13/09/2013 - 11:34

Green light for Roe Highway extension

13/09/2013 - 11:34


Save articles for future reference.
Green light for Roe Highway extension
The current preferred concept design for the highway extension. (Photo: SouthmetroConnect)

The long-running and contentious extension of Roe Highway has taken a major step towards becoming reality, after the state’s environmental regulator endorsed an improved plan, subject to a strict set of conditions.

The Environmental Protection Authority announced today it would recommend Main Roads Western Australia’s proposal to extend the highway five kilometres from the Kwinana Freeway to Stock Road for approval by Environment Minister Albert Jacob.

Main Roads has tweaked its original proposal, which has been the subject of a number of protests from conservationists since a road reserve was set aside in the Metropolitan Regional Scheme in 1963.  

The highway extension is designed to alleviate truck traffic on Leach Highway between the freeway and Fremantle. Truck movements are currently not allowed east of the Kwinana Freeway on Leach Highway.

The plan, however, has been the subject of a number of grassroots campaigns to stop the construction, led by the Conservation Council of Western Australia and community action group Save Beeliar Wetlands, among others.

In 2003, the EPA raised concerns with the sitting state government that Main Roads' proposal would have a negative impact on the local environment if the proposal was to proceed.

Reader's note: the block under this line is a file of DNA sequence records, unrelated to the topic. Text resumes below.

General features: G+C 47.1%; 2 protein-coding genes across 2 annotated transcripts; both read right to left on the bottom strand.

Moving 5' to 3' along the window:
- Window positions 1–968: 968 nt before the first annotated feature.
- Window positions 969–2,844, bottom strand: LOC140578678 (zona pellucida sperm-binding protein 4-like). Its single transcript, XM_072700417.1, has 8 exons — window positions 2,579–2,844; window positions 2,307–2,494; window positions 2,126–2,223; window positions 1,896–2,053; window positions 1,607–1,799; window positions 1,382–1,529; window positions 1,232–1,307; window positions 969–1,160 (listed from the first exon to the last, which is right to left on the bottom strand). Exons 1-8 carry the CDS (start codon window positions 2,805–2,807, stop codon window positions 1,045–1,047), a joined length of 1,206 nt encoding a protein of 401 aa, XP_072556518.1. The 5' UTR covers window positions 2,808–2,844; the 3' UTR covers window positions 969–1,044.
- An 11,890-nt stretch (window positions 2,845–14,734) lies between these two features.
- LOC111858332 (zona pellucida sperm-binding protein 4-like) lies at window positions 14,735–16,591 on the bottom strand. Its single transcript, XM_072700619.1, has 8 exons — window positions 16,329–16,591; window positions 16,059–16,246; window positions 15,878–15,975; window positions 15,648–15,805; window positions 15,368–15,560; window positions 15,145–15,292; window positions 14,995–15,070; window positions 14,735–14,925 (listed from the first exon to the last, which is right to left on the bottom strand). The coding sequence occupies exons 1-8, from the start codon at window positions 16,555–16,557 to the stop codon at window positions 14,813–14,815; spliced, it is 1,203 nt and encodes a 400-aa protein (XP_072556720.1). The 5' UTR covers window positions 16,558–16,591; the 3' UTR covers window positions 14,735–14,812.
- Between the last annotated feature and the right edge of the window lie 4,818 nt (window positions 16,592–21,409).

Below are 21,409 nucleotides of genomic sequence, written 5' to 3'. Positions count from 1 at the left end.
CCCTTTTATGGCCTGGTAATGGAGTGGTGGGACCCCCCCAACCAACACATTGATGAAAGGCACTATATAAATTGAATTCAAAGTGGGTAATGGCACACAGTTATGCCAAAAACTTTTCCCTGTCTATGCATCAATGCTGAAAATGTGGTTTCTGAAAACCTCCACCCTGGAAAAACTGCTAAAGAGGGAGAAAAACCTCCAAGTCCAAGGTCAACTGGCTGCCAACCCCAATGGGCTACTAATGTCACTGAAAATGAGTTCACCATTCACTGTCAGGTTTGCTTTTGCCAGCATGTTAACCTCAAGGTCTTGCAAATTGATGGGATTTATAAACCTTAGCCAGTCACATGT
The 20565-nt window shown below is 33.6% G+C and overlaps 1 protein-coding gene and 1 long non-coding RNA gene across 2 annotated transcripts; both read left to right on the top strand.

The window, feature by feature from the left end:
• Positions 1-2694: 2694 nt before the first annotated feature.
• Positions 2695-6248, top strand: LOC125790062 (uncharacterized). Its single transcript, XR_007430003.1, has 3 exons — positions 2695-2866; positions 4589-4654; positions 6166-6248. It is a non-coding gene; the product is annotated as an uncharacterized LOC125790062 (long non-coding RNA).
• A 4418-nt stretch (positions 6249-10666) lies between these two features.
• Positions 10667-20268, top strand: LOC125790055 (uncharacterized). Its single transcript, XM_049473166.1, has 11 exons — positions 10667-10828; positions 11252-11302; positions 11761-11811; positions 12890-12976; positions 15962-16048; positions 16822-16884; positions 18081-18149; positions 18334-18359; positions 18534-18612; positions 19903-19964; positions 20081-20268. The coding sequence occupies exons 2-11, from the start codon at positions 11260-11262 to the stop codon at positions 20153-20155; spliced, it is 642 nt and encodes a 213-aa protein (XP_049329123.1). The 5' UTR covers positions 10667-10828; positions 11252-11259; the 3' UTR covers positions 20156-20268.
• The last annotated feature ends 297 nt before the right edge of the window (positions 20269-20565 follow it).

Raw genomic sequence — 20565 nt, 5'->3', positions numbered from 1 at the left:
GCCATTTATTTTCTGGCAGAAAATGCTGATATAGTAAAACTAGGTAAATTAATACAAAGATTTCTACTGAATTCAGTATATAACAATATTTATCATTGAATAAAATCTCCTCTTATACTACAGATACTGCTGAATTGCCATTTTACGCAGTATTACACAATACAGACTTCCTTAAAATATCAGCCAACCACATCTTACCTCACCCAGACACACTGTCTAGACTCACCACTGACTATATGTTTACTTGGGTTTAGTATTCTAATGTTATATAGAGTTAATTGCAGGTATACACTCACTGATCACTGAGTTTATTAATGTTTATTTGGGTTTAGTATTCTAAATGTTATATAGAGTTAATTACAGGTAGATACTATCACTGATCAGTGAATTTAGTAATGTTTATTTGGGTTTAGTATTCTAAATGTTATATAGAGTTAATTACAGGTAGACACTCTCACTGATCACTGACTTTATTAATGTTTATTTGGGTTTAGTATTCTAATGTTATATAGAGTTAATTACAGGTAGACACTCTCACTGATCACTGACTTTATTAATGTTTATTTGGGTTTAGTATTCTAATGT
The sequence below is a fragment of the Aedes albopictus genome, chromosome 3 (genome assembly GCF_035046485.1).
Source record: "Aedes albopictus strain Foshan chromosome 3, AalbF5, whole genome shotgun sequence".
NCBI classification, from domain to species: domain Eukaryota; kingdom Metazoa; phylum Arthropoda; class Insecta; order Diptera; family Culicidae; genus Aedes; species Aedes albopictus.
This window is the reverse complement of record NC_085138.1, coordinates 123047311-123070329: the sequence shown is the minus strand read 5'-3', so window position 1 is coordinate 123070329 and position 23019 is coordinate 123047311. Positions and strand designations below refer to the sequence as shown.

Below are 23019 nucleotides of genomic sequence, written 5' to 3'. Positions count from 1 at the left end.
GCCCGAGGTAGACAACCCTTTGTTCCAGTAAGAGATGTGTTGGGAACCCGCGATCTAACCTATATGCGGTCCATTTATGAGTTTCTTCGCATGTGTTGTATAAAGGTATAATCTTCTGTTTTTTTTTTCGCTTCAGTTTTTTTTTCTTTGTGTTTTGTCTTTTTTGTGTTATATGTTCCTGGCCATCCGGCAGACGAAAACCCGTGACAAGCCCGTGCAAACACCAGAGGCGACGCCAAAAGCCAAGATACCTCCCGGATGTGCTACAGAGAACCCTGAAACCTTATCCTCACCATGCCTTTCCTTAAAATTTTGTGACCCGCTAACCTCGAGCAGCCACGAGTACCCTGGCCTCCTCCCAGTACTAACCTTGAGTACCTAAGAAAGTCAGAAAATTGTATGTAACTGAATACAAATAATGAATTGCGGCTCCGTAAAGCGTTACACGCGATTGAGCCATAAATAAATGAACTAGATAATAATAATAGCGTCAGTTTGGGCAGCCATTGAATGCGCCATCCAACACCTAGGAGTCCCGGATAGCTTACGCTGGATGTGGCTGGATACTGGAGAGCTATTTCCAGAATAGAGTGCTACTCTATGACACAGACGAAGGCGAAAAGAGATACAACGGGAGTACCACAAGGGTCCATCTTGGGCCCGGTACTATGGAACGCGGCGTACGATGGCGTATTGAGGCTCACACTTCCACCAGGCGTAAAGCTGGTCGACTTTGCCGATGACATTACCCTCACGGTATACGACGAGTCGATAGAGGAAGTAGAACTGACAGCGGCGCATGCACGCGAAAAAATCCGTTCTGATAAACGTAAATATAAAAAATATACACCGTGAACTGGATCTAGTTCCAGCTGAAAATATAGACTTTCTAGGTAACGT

The plan in 2003 gave no specific design detail on the road's alignment and the EPA assumed the road would be constructed entirely in the road reserve.

Today, EPA chairman Paul Vogel said the authority’s concerns had been addressed in the new proposal, which received more than 3,200 public submissions during the consultation period.

Changes include the relocation of the original Bibra Drive interchange to Murdoch Drive, and the construction of a 120-metre bridge over Roe Swamp to reduce wetland impacts, Dr Vogel said.

“It is important to note from the outset, the proponent has recognised the regionally significant environmental values of the area and has sought to apply innovative planning and design measures and construction techniques to the proposal,” he said.

Dr Vogel said recommended conditions included an infrastructure plan detailing the final road alignment prior to construction, wetlands monitoring and management plans, as well as a flora and vegetation monitoring and management plan.

There are also limits to groundwater abstraction, a requirement to facilitate animal movements within Beeliar Regional Park, and ‘top-down’ construction methods.

A package of offsets is also required for the extension to proceed, including restoration works, wetland acquisition, and at least 234 hectares of Carnaby’s Cockatoo and Red-tailed black cockatoo foraging habitat.

The EPA’s report to Mr Jacob is open for a two-week public appeal period.

Opposition spokesperson for Transport Ken Travers has urged the Barnett government to ditch the plan, which he says would not be economically viable at a cost of $700 million.

Mr Travers said the benefits of the road would not justify its cost.

"It is irresponsible to spend money on a road that will have little impact on road congestion while having such significant impacts on the environment," Mr Travers said in a statement.

"The Barnett government should focus on building the many road and rail projects across WA that will deliver economic, social and environmental benefits."

Mr Travers said the project had not been included in any of the state government's budget estimates. 



Subscription Options